As we studied the patterns of tropical storms and cyclones heading our way, ADAGIO’s long-time weather router/consultant Rick Shema has been a big help. In July, the risk of these storms being dangerous (if they make it to Hawaii) is typically not very high. That said, if the Tropical Prediction Center (National Hurricane Center) is forecasting a named storm to intersect our planned track, then we prefer to sail into the not-yet-known risks. Recently the intensity of convection in the equatorial region west of us went from relatively quiet to relatively active/high. Which means more squalls, thunderstorms and just generally not-nice weather ahead. We are watching for predictions of a quieter convection phase on our planned route to Western Samoa.

cyclone dodging.jpg

We are also dealing with an intensifying El Nino, which is not what we want for the passage, but it is what we’ve got. As Rick noted via email:

El Nino implies higher that normal sea surface temps in equatorial EPAC and lighter trades there. Also, enhanced convection and precip in central North Pacific waters. There is a correlation with increased tropical cyclone activity in EPAC. About three times normal.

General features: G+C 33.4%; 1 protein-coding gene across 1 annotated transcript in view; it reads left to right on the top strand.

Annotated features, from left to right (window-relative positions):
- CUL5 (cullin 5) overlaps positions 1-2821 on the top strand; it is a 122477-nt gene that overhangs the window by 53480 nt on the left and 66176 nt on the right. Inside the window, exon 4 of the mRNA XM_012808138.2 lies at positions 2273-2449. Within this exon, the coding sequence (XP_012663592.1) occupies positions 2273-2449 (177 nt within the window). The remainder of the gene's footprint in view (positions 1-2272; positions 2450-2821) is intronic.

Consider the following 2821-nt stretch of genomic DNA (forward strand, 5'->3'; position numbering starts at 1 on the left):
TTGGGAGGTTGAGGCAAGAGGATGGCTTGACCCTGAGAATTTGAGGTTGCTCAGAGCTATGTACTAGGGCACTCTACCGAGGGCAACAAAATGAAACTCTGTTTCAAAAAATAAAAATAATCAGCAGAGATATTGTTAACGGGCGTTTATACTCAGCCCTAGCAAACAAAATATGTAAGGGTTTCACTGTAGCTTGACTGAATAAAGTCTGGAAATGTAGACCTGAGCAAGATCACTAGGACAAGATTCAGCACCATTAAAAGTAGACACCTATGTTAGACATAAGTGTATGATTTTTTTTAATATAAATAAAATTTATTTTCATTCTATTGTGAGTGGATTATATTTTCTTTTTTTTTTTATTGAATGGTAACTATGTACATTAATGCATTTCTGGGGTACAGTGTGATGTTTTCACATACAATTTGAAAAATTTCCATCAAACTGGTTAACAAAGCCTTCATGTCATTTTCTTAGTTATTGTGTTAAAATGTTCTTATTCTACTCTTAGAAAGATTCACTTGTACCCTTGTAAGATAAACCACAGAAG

By July 21st the convection on our track is moderating a bit, and the approaching cyclones look to be offering us a “passing lane” to get out of Hawaii before the next TC gets organized. So we firm up the departure date/time with Rick so he has time to prepare a WX departure package for us.

On Thursday July 23rd we take on a full load diesel fuel at Ko Olina Marina, which with a full day tank, is almost 1,600 litres. It is impossible to predict on a long passage how much motorsailing we may want to do. So Skipper Steve reckons the least-worst-choice is to push the weight of maybe-not-needed fuel along, rather than get stuck in a hole sailing at 3 kn for a week because we don’t wish to risk our reserve fuel in order to scoot out of the hole. By 1000 we are underway into about 7kn of true wind from 150T — i.e., a light headwind. As we sail out of U.S. waters, we are motorsailing under full main and jib, easy sailing at 6 to 7kn into one meter seas.